Iraq (or; العراق; عێراق), officially known as the Republic of Iraq (جُمُهورية العِراق; کۆماری عێراق), is a country in Western Asia, bordered by Turkey to the north, Iran to the east, Kuwait to the southeast, Saudi Arabia to the south, Jordan to the southwest and Syria to the west.
Israel, officially the State of Israel, is a country in the Middle East, on the southeastern shore of the Mediterranean Sea and the northern shore of the Red Sea.
Istanbul (or or; İstanbul), historically known as Constantinople and Byzantium, is the most populous city in Turkey and the country's economic, cultural, and historic center.
Jerusalem (יְרוּשָׁלַיִם; القُدس) is a city in the Middle East, located on a plateau in the Judaean Mountains between the Mediterranean and the Dead Sea.
The Jewish Agency for Israel (הסוכנות היהודית לארץ ישראל, HaSochnut HaYehudit L'Eretz Yisra'el) is the largest Jewish nonprofit organization in the world.
The "Jewish state" is a political term used to describe the nation state of Israel.
Lieutenant-General Sir John Bagot Glubb, KCB, CMG, DSO, OBE, MC, KStJ, KPM (16 April 1897 – 17 March 1986), known as Glubb Pasha, was a British soldier, scholar and author, who led and trained Transjordan's Arab Legion between 1939 and 1956 as its commanding general.
Admiral of the Fleet Sir John Michael de Robeck, 1st Baronet, (10 June 1862 – 20 January 1928) was Royal Navy officer.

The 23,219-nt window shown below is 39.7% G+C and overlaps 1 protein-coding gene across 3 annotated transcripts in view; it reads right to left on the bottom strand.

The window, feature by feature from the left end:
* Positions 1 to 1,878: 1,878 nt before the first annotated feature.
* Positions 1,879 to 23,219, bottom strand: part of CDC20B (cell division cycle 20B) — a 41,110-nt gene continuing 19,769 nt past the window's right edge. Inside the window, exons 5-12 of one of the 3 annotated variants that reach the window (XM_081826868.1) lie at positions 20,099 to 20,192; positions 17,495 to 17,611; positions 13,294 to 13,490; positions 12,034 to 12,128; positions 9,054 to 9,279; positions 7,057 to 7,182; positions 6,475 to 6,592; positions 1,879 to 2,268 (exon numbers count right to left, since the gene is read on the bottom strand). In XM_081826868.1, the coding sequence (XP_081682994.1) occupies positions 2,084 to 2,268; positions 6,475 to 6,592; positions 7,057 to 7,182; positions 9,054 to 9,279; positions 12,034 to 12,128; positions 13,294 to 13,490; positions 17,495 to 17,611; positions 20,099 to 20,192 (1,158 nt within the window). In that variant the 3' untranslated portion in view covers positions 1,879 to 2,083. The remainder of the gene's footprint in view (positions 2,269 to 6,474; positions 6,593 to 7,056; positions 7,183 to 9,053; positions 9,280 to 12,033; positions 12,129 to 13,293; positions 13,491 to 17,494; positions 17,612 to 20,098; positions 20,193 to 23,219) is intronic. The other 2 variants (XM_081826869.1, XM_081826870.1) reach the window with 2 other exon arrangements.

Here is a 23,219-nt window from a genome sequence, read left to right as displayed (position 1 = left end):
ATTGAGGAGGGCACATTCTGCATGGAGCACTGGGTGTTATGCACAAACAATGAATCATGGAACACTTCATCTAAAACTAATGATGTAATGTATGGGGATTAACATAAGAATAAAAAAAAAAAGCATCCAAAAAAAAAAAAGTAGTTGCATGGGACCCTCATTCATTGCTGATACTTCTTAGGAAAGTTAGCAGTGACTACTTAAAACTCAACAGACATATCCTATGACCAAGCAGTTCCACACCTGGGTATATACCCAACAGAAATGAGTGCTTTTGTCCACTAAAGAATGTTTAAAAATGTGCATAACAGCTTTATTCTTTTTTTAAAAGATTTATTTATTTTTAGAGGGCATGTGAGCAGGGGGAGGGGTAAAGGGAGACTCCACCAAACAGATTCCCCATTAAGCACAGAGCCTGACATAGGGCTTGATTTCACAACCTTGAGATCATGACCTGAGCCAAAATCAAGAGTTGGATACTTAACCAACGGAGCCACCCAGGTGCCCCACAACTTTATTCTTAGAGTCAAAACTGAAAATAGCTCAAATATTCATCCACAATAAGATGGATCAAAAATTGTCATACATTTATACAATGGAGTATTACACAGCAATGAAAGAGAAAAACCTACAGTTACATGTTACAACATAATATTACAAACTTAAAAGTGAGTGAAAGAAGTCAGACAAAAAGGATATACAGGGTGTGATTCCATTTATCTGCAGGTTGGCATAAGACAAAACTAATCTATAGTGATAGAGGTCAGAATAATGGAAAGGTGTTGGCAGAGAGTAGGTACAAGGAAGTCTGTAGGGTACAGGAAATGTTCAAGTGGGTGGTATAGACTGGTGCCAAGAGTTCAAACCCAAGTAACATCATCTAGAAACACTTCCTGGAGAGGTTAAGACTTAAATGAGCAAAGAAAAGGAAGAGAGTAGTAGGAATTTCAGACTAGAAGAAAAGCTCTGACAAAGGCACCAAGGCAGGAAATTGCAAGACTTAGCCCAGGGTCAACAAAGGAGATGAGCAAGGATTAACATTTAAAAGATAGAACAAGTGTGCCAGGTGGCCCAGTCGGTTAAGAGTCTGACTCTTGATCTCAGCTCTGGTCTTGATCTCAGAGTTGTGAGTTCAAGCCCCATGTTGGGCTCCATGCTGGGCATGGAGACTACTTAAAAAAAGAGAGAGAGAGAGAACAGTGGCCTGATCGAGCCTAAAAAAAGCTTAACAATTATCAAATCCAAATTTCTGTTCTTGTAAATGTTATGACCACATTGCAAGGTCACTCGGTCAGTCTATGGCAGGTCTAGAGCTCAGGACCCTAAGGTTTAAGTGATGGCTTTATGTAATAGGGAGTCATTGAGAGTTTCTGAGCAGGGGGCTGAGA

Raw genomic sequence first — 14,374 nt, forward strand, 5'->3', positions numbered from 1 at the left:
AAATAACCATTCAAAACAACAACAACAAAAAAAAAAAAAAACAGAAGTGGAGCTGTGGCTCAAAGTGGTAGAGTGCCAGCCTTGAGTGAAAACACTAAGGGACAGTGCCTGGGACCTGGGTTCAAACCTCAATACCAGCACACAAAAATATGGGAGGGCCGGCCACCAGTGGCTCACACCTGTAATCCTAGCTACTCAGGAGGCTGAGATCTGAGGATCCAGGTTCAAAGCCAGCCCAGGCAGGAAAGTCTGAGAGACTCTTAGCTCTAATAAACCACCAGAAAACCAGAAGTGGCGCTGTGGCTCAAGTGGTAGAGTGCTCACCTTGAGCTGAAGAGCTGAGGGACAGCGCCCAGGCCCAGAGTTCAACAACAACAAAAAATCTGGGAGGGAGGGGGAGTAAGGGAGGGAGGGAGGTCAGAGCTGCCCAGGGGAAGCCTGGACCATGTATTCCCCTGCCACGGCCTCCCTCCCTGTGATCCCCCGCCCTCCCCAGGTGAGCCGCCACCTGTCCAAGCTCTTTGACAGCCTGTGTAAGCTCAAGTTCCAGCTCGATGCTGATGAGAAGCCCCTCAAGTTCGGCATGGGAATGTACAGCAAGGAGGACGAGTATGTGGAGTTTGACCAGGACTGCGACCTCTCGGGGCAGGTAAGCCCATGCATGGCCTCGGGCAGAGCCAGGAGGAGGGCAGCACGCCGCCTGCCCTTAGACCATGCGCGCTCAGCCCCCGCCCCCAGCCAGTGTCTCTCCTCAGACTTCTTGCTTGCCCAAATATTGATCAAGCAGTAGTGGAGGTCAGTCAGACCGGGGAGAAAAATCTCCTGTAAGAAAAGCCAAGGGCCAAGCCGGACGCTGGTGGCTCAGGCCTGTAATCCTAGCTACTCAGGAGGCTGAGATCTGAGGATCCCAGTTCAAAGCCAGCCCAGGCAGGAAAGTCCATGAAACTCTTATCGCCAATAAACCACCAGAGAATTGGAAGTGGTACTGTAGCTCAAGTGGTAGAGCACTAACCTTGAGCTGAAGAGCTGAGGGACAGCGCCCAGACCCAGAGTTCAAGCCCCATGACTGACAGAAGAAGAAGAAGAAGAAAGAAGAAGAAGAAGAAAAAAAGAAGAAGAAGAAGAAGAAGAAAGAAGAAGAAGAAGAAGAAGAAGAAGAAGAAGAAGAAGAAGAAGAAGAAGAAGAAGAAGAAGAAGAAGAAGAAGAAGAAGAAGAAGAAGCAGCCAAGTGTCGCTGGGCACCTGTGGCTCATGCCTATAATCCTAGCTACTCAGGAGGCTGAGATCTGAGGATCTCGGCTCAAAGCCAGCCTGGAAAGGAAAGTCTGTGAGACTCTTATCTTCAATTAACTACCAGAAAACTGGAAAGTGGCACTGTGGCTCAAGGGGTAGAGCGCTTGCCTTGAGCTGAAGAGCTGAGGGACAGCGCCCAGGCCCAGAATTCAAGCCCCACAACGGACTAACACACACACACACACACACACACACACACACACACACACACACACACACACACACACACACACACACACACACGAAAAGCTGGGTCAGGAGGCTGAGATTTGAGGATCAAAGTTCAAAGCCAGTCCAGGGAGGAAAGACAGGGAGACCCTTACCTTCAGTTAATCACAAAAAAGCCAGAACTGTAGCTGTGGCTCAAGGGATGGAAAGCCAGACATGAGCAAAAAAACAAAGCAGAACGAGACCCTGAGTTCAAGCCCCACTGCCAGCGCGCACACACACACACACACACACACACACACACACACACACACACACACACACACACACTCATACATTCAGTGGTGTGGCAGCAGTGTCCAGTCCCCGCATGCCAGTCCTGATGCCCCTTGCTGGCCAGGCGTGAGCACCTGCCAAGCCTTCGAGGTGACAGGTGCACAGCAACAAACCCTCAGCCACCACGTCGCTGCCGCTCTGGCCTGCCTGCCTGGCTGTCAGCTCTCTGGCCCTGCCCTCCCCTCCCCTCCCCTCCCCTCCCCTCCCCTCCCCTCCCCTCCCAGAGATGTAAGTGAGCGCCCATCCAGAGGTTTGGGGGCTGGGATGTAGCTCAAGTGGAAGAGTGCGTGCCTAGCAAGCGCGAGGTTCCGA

Jordan (الْأُرْدُنّ), officially the Hashemite Kingdom of Jordan (المملكة الأردنية الهاشمية), is a sovereign Arab state in Western Asia, on the East Bank of the Jordan River.
Joshua M. Landis (born May 14, 1957) is an American academic who specializes in the Middle East and is an expert on Syria.
The King George V Silver Jubilee Medal is a commemorative medal, instituted to celebrate the 25th anniversary of the accession of King George V.
The King George VI Coronation Medal was a commemorative medal, instituted to celebrate the coronation of King George VI and Queen Elizabeth.
The Kingdom of Egypt (المملكة المصرية; المملكه المصريه, "the Egyptian Kingdom") was the de jure independent Egyptian state established under the Muhammad Ali Dynasty in 1922 following the Unilateral Declaration of Egyptian Independence by the United Kingdom.
A League of Nations mandate was a legal status for certain territories transferred from the control of one country to another following World War I, or the legal instruments that contained the internationally agreed-upon terms for administering the territory on behalf of the League of Nations.
Lebanon (لبنان; Lebanese pronunciation:; Liban), officially known as the Lebanese RepublicRepublic of Lebanon is the most common phrase used by Lebanese government agencies.
The King of the Hashemite Kingdom of Jordan is Jordan's head of state and monarch.
This is a list of Prime Ministers of Jordan since 1921.
Mandatory Palestine (فلسطين; פָּלֶשְׂתִּינָה (א"י), where "EY" indicates "Eretz Yisrael", Land of Israel) was a geopolitical entity under British administration, carved out of Ottoman Syria after World War I. British civil administration in Palestine operated from 1920 until 1948.
The McMahon–Hussein Correspondence was a series of letters exchanged during World War I in which the British government agreed to recognize Arab independence after the war in exchange for the Sharif of Mecca launching the Arab Revolt against the Ottoman Empire.